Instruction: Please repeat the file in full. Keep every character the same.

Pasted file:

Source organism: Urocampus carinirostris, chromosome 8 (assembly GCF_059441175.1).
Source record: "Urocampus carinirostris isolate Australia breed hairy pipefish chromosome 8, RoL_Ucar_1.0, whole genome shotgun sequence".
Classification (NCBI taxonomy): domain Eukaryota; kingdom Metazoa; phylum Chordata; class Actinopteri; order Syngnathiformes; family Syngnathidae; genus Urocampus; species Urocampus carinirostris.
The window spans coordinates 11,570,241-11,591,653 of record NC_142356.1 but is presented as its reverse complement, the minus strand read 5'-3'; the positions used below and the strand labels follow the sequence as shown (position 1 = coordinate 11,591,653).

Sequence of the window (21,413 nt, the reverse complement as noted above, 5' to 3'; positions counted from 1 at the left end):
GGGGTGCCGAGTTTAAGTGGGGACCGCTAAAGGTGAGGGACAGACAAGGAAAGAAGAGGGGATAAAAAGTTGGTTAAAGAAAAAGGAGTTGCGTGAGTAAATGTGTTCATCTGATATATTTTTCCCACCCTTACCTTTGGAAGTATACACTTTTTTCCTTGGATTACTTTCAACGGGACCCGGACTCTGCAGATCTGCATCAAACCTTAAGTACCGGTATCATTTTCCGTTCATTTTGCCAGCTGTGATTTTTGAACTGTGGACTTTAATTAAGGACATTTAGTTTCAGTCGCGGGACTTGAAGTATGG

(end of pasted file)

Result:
Source organism: Urocampus carinirostris, chromosome 8 (assembly GCF_059441175.1).
Source record: "Urocampus carinirostris isolate Australia breed hairy pipefish chromosome 8, RoL_Ucar_1.0, whole genome shotgun sequence".
Classification (NCBI taxonomy): domain Eukaryota; kingdom Metazoa; phylum Chordata; class Actinopteri; order Syngnathiformes; family Syngnathidae; genus Urocampus; species Urocampus carinirostris.
The window spans coordinates 11,570,241-11,591,653 of record NC_142356.1 but is presented as its reverse complement, the minus strand read 5'-3'; the positions used below and the strand labels follow the sequence as shown (position 1 = coordinate 11,591,653).

Sequence of the window (21,413 nt, the reverse complement as noted above, 5' to 3'; positions counted from 1 at the left end):
GGGGTGCCGAGTTTAAGTGGGGACCGCTAAAGGTGAGGGACAGACAAGGAAAGAAGAGGGGATAAAAAGTTGGTTAAAGAAAAAGGAGTTGCGTGAGTAAATGTGTTCATCTGATATATTTTTCCCACCCTTACCTTTGGAAGTATACACTTTTTTCCTTGGATTACTTTCAACGGGACCCGGACTCTGCAGATCTGCATCAAACCTTAAGTACCGGTATCATTTTCCGTTCATTTTGCCAGCTGTGATTTTTGAACTGTGGACTTTAATTAAGGACATTTAGTTTCAGTCGCGGGACTTGAAGTATGG